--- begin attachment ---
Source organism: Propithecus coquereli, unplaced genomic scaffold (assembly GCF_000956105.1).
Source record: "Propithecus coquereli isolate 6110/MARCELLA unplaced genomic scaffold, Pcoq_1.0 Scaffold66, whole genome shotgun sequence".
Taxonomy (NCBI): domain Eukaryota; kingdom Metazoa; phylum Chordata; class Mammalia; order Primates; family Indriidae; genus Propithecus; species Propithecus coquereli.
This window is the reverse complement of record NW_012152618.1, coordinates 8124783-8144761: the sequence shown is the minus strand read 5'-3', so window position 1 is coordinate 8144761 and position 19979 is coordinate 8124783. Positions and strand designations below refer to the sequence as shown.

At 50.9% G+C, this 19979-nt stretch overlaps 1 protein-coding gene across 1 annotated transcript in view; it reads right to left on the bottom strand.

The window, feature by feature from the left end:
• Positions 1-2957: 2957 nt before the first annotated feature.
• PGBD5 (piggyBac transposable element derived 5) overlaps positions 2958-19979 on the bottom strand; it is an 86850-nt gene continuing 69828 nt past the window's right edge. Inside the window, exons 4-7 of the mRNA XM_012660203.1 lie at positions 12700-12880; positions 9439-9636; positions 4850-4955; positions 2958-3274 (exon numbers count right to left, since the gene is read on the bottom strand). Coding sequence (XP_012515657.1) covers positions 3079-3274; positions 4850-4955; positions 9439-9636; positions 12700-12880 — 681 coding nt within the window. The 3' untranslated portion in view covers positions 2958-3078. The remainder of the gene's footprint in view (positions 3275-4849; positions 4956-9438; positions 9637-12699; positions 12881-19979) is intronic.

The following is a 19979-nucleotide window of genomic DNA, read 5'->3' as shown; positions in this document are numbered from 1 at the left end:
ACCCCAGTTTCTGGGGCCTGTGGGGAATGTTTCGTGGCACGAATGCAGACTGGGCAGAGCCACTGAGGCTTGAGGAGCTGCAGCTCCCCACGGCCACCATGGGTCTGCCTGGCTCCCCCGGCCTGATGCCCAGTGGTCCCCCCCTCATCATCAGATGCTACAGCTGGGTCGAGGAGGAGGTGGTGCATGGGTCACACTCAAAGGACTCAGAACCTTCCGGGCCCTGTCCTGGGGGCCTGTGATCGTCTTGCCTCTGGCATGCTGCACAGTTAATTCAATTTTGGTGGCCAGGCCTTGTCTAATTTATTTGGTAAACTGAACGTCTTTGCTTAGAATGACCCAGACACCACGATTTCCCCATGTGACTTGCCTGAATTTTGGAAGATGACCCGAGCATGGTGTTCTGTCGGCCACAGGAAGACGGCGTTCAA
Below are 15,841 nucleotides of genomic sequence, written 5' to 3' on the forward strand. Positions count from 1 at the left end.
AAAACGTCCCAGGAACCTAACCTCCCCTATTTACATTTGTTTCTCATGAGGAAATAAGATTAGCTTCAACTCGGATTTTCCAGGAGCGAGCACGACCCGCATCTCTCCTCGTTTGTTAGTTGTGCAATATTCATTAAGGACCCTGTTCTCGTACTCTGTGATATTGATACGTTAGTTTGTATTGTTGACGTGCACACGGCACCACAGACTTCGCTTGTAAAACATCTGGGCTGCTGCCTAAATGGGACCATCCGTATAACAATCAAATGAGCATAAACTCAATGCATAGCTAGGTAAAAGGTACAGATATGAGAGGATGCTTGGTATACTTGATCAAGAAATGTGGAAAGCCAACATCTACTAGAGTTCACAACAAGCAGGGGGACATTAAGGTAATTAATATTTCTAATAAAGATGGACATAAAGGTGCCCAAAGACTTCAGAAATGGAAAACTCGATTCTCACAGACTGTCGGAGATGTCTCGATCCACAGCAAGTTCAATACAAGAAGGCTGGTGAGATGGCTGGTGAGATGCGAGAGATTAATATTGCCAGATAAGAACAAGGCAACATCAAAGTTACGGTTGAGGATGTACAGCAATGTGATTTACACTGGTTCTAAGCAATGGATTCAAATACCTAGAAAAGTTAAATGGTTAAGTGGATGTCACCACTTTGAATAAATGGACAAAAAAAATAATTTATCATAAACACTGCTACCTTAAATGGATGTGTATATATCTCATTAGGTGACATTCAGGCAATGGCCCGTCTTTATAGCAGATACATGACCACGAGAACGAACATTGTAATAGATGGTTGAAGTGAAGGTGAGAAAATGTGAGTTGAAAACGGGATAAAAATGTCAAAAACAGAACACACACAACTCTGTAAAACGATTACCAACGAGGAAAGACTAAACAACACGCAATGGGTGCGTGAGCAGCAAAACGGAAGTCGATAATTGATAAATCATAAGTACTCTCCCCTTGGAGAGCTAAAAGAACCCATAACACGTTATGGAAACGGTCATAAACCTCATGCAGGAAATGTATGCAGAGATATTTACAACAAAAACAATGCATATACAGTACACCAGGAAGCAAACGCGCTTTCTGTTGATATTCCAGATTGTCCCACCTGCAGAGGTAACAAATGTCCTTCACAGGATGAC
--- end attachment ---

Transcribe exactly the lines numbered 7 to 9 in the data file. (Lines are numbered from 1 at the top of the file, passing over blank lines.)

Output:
• Positions 1-2957: 2957 nt before the first annotated feature.
• PGBD5 (piggyBac transposable element derived 5) overlaps positions 2958-19979 on the bottom strand; it is an 86850-nt gene continuing 69828 nt past the window's right edge. Inside the window, exons 4-7 of the mRNA XM_012660203.1 lie at positions 12700-12880; positions 9439-9636; positions 4850-4955; positions 2958-3274 (exon numbers count right to left, since the gene is read on the bottom strand). Coding sequence (XP_012515657.1) covers positions 3079-3274; positions 4850-4955; positions 9439-9636; positions 12700-12880 — 681 coding nt within the window. The 3' untranslated portion in view covers positions 2958-3078. The remainder of the gene's footprint in view (positions 3275-4849; positions 4956-9438; positions 9637-12699; positions 12881-19979) is intronic.

The following is a 19979-nucleotide window of genomic DNA, read 5'->3' as shown; positions in this document are numbered from 1 at the left end: